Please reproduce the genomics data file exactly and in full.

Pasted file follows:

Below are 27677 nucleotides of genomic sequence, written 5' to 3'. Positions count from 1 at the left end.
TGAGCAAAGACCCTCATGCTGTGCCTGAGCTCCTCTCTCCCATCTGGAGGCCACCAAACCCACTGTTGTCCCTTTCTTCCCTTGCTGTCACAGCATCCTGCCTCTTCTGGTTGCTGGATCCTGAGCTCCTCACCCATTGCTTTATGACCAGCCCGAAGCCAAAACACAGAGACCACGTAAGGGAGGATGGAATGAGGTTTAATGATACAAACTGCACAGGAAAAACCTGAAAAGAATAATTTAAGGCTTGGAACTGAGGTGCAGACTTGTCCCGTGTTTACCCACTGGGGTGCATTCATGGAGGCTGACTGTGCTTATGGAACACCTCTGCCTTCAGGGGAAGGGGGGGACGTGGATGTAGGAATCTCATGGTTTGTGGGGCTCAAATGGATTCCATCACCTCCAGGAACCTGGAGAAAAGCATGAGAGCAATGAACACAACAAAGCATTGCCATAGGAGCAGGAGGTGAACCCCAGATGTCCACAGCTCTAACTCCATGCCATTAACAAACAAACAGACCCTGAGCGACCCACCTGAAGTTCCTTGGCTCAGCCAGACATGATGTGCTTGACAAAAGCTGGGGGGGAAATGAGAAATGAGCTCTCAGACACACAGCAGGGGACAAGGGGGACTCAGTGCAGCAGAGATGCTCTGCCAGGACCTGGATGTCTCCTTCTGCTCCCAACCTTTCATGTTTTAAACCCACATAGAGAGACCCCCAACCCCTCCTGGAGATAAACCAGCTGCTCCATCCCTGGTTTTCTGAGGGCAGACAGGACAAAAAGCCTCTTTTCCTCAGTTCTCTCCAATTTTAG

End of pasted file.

Below are 27677 nucleotides of genomic sequence, written 5' to 3'. Positions count from 1 at the left end.
TGAGCAAAGACCCTCATGCTGTGCCTGAGCTCCTCTCTCCCATCTGGAGGCCACCAAACCCACTGTTGTCCCTTTCTTCCCTTGCTGTCACAGCATCCTGCCTCTTCTGGTTGCTGGATCCTGAGCTCCTCACCCATTGCTTTATGACCAGCCCGAAGCCAAAACACAGAGACCACGTAAGGGAGGATGGAATGAGGTTTAATGATACAAACTGCACAGGAAAAACCTGAAAAGAATAATTTAAGGCTTGGAACTGAGGTGCAGACTTGTCCCGTGTTTACCCACTGGGGTGCATTCATGGAGGCTGACTGTGCTTATGGAACACCTCTGCCTTCAGGGGAAGGGGGGGACGTGGATGTAGGAATCTCATGGTTTGTGGGGCTCAAATGGATTCCATCACCTCCAGGAACCTGGAGAAAAGCATGAGAGCAATGAACACAACAAAGCATTGCCATAGGAGCAGGAGGTGAACCCCAGATGTCCACAGCTCTAACTCCATGCCATTAACAAACAAACAGACCCTGAGCGACCCACCTGAAGTTCCTTGGCTCAGCCAGACATGATGTGCTTGACAAAAGCTGGGGGGGAAATGAGAAATGAGCTCTCAGACACACAGCAGGGGACAAGGGGGACTCAGTGCAGCAGAGATGCTCTGCCAGGACCTGGATGTCTCCTTCTGCTCCCAACCTTTCATGTTTTAAACCCACATAGAGAGACCCCCAACCCCTCCTGGAGATAAACCAGCTGCTCCATCCCTGGTTTTCTGAGGGCAGACAGGACAAAAAGCCTCTTTTCCTCAGTTCTCTCCAATTTTAG